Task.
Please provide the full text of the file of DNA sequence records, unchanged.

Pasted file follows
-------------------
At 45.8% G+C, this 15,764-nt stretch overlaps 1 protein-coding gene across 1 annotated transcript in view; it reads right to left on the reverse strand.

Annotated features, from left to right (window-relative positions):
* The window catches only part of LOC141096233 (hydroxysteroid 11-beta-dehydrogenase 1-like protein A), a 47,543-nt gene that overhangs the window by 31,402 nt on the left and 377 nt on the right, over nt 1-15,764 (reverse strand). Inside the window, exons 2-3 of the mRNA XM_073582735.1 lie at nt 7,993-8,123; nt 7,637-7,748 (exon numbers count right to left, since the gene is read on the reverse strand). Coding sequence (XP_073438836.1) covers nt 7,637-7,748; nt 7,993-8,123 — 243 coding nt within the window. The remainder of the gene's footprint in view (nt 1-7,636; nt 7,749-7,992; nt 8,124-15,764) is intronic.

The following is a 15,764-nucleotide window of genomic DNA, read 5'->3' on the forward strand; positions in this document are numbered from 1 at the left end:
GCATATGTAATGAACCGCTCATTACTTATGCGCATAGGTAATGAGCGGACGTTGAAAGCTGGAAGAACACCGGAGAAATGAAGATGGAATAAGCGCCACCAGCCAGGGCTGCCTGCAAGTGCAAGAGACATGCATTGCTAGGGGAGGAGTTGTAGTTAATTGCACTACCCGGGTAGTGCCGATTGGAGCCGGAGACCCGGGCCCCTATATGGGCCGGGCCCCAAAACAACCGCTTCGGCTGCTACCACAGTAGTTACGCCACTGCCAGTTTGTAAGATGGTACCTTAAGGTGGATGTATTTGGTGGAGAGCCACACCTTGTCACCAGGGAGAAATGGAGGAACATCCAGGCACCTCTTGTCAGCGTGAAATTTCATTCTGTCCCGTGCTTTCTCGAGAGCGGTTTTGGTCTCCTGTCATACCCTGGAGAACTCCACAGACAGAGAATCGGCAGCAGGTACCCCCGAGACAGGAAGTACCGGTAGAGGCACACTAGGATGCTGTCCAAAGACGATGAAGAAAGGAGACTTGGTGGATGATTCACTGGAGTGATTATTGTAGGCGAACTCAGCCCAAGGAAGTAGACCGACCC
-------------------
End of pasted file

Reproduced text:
At 45.8% G+C, this 15,764-nt stretch overlaps 1 protein-coding gene across 1 annotated transcript in view; it reads right to left on the reverse strand.

Annotated features, from left to right (window-relative positions):
* The window catches only part of LOC141096233 (hydroxysteroid 11-beta-dehydrogenase 1-like protein A), a 47,543-nt gene that overhangs the window by 31,402 nt on the left and 377 nt on the right, over nt 1-15,764 (reverse strand). Inside the window, exons 2-3 of the mRNA XM_073582735.1 lie at nt 7,993-8,123; nt 7,637-7,748 (exon numbers count right to left, since the gene is read on the reverse strand). Coding sequence (XP_073438836.1) covers nt 7,637-7,748; nt 7,993-8,123 — 243 coding nt within the window. The remainder of the gene's footprint in view (nt 1-7,636; nt 7,749-7,992; nt 8,124-15,764) is intronic.

The following is a 15,764-nucleotide window of genomic DNA, read 5'->3' on the forward strand; positions in this document are numbered from 1 at the left end:
GCATATGTAATGAACCGCTCATTACTTATGCGCATAGGTAATGAGCGGACGTTGAAAGCTGGAAGAACACCGGAGAAATGAAGATGGAATAAGCGCCACCAGCCAGGGCTGCCTGCAAGTGCAAGAGACATGCATTGCTAGGGGAGGAGTTGTAGTTAATTGCACTACCCGGGTAGTGCCGATTGGAGCCGGAGACCCGGGCCCCTATATGGGCCGGGCCCCAAAACAACCGCTTCGGCTGCTACCACAGTAGTTACGCCACTGCCAGTTTGTAAGATGGTACCTTAAGGTGGATGTATTTGGTGGAGAGCCACACCTTGTCACCAGGGAGAAATGGAGGAACATCCAGGCACCTCTTGTCAGCGTGAAATTTCATTCTGTCCCGTGCTTTCTCGAGAGCGGTTTTGGTCTCCTGTCATACCCTGGAGAACTCCACAGACAGAGAATCGGCAGCAGGTACCCCCGAGACAGGAAGTACCGGTAGAGGCACACTAGGATGCTGTCCAAAGACGATGAAGAAAGGAGACTTGGTGGATGATTCACTGGAGTGATTATTGTAGGCGAACTCAGCCCAAGGAAGTAGACCGACCC